Dotfiles are a fantastic way to centralize your configuration files for various tools and utilities. Examples of these include Git, Vim and Shells such as Bash, Zsh and Fish.
I have been using holmon’s dotfiles for a while and it has been really good. It comes some nice tweaks and a bootstrap script which symlinks everything with the suffix ‘.symlink’.
But I wanted to have a go at making my own from scratch, also I wanted to add homebrew and casks into an install script so it installed everything for me.
I took inspiration from webpro’s installation & update scripts and created two of my own:
Install assumes a clean OSX install, setting some OSX defaults, installing all the apps and tools I use finishing with symlinking my configuration files.
Update is a convenience script which updates homebrew, npm, and ruby packages as well as a few other chores. I usually fire this off in the morning while I make a cup of coffee, when I come back I know everything is up to date which is nice :)
brew.sh, npm.sh and gem.sh
I use npm and ruby gems to install any official packages (eg Sass/Bower) and homebrew for tools and apps such as Git and Google Chrome. These files just have a list like the one below which I can add to whenever. It also checks to see if it’s installed it before which is kind of a poor mans idempotent but it works!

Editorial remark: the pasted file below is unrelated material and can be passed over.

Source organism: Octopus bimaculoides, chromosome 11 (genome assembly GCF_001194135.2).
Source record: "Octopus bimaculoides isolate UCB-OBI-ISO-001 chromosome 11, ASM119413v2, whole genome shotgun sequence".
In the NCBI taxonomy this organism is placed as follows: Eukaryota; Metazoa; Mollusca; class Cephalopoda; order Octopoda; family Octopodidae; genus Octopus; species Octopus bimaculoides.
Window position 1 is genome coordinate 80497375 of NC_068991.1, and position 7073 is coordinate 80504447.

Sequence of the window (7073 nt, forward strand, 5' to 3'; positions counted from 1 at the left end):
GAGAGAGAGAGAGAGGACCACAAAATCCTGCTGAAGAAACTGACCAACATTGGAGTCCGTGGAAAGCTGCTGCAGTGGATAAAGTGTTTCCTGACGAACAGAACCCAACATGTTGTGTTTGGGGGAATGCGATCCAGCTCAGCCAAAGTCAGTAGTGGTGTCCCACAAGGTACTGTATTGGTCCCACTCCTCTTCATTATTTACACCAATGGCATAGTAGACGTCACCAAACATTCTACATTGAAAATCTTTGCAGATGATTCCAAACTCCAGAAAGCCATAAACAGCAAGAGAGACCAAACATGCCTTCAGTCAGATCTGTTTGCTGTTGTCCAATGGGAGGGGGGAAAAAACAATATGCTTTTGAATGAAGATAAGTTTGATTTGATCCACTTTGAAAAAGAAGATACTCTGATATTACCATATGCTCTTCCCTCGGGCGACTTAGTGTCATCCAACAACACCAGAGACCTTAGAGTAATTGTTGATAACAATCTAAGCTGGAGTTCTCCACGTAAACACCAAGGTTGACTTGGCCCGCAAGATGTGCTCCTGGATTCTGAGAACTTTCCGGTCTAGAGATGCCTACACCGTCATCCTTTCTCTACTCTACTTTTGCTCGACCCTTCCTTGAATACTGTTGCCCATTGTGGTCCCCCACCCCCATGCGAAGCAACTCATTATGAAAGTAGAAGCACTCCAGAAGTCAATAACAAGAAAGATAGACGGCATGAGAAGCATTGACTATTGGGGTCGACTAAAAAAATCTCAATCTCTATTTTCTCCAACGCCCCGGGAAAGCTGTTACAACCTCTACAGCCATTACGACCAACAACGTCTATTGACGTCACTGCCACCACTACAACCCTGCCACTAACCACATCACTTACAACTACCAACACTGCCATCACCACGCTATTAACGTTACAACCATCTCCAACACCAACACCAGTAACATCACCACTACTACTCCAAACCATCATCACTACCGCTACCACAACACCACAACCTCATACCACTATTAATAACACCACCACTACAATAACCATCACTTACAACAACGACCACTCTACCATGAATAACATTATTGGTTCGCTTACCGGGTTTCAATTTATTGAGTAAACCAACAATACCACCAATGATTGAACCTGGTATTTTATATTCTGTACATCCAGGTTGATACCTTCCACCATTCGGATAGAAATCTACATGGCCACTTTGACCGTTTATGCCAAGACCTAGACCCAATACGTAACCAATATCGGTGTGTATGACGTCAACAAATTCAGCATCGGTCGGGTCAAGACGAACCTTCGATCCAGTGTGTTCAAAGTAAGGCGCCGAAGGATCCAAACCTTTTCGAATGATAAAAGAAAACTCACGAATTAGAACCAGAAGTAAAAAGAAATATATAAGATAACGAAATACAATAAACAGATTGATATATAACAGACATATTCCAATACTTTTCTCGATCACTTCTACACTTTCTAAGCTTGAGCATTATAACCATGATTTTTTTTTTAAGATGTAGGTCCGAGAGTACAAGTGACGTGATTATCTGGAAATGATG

packages=( brew-cask fish git mysql node php56 composer ) apps=( alfred atom google-chrome )
I’ve recently started using Atom again and stumbled across their package manager APM. This allows you to install packages from the command line, and even includes an option to read a list of packages to install from a text file. This was brilliant because it meant I could just tell atom to grab the latest plugins and themes.
In my original dotfiles I had a prompt which asked me to put in my git name and email. While this is cool it was a bit of a pain to be asked this every time I ran install so I sought inspiration from symfony and created a secrets file.
#!/usr/bin/env fish # git config --global user.name "" # git config --global user.email ""
I also learned you could also include other git config files in your global config and the same for the excludes file. This meant I didn’t have to symlink my git config and could simply link to it (a win for simplicity!). My non dotfiles git config actually looks quite minimal:
[include] path = /Users/rob/.dotfiles/git/.gitconfig [core] excludesfile = /Users/rob/.dotfiles/git/.gitignore
Of course none of this worked first time, it never does! In fact it didn’t even work flawlessly the second time but such is the joy of coding! I learned a lot doing this and definitely pleased I did it. Before it took me up to a day to set up my mac with all my apps ect but with this it took me just over an hour.
If you’d like to learn more about dotfiles please check out the wiki page which has loads of links on the subject. Also you can check out my dotfiles on Github
Thanks for reading